Fouad Ajami (a professor, no less) writes the following in The Wall Street Journal: If public opinion displayed no enthusiasm for the overhaul of the nation's health-care system, the administration would push on. The public would adjust in due time.

The nation may be ill at ease with an immigration reform bill that would provide some 12 million illegal immigrants a path toward citizenship, but the administration would still insist on the primacy of its own judgment. It would take Arizona to court, even though the public let it be known that it understood Arizona's immigration law as an expression of that state's frustration with the federal government's abdication of its responsibility over border security.

This is poor reasoning, especially disappointing from a professor at a major university. To briefly analyze:

1.He assumes that policy is strictly a matter of watching the polls and doing what a majority of voters want at a specific time. If we we agree with this position (I don't),then the logical conclusion is to abolish our form of government. No more Congressmen, Senators, or Presidents; we'll just do an electronic poll on every issue and majority rules. It would be impossible to carry out this policy. How often would the polls be sent out? What if popular opinion on an issue changed from one month to another. Would we pass a bill in March that has a majority, repeal it in April if public opinion turned against it, but repass it in May if the voters (polltakers?) changed their minds again?

As for the Arizona law, I shouldn't have to explain this to a Ph.D, but a majority vote for a bill does not mean it's constitutional. The federal government may be wrong in saying it's unconstitutional, but it is absurd to say that no popular measure may ever be challenged in court. How would Professor Ajami feel if New York passed legislation fining academics who write silly op-eds? (Sorry, a cheap shot, but I couldn't resist).

And, to make it worse, Professor Ajami's position on immigration reform isn't even factually correct. According to The Washington Post:


The same Pew survey that found backing for Arizona also showed that more than two-thirds of Americans (68 percent) support a path to citizenship for illegal migrants who pass background checks, pay fines and have jobs. That's not much different than other Pew surveys going back before the recession.

There's actually much more nonsense in the op-ed (it's at wsj.com, you may need a subscription), but I think the point is made. Professor Ajami is a hack.

Friday, August 06, 2010

Prop 8 supporters:They're bad, therefore wrong?

I just love this Prop 8 discussion, because you get bad arguments from both sides.
According to this article in the New York Timesby law professor Andrew Koppelman, Judge Walker's "findings of fact" includes this (supposed) fact: The campaign for Proposition 8, which outlawed same-sex marriage in California, relied on prejudice and vicious anti-gay stereotypes, such as the idea that gay people are dangerous to children.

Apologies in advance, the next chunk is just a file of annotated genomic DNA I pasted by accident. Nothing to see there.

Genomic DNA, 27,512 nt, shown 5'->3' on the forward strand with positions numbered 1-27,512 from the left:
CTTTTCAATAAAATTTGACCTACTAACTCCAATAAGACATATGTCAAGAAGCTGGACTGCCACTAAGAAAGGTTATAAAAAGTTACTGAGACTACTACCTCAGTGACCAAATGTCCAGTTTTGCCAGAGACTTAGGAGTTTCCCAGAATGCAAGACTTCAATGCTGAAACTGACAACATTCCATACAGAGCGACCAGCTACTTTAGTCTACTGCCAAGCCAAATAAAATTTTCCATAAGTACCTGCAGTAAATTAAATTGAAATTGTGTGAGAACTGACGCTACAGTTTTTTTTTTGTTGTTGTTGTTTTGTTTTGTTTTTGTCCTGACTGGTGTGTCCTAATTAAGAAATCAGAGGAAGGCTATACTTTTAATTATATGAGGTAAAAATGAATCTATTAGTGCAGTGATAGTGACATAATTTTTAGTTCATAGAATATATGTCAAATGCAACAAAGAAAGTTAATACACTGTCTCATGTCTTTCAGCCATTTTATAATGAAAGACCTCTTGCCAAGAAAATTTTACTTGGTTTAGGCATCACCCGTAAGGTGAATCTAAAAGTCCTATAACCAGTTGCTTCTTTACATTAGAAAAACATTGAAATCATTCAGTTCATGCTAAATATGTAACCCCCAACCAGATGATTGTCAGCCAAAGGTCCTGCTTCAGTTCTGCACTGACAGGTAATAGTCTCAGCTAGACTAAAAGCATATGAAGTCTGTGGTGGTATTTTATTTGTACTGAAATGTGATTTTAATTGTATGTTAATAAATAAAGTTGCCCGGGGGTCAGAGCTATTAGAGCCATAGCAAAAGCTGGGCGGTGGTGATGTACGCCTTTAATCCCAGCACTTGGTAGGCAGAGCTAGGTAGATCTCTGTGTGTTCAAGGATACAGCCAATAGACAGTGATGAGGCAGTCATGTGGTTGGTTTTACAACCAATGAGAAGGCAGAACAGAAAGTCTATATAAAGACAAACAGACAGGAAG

My response to this point by Judge Walker is simply to wonder why it's relevant. Political campaigns are rarely run by Mother Theresa types; is the constitutional fate of every ballot initiative in this state (and elsewhere) going to depend on the morality of their proponents? As for hateful stereotypes, there was plenty of anti-Mormon prejudice by Prop 8 opponents—surely Judge Walker is aware of this fact. This conclusion seems to me to be an instance of the attacking the motive fallacy, see this website for a detailed discussion of the motive fallacy. (Conveniently, the site mentions an anti-Prop 8 ad as committing the fallacy).

Furthermore, I don't see that a majority of Californians were influenced by this alleged whipping up of anti-gay stereotypes. I don't recall a lot of people who voted for Prop 8 (I was not one of them, for what it's worth) basing their decision on gays' threats to children. The issue was not whether gays should be allowed to raise children. Does Judge Walker have such little opinion of the California voting population that he thinks they would be robotically swayed by an allegedly bigoted campaign?

More to come tomorrow on this subject, but I need a break.

Spurious argument

Letter to LA Times on gay marriage:

After 54 years of marriage to the same woman, I must be near the top of the list of people who have credentials to talk about this subject. I don't want to hear anyone who has not been married for at least half a century to the same person talk about how sacred or meaningful the institution of marriage is. That would reduce the noise level to a whisper.

Charles Weisenberg

Beverly Hills

Sorry, Mr.Weisenberg, it doesn't work that way. While I congratulate you on your long marriage, it doesn't give you any extra authority on whether gay marriage is right or wrong—it certainly doesn't give you any authority on whether it's constitutional (the issue that was before the court). There are no "credentials" needed to have an opinion on the issue.A lifelong bachelor has as much right to comment on the subject as does Mr.Weisenberg.

Taking Mr.Weisenberg's argument to its logical conclusion, no non-veteran can discuss the war in Afghanistan, no one who hasn't played baseball can weigh in on whether it should have instant replay, and no man can have an opinion on abortion (actually a common argument, sadly enough).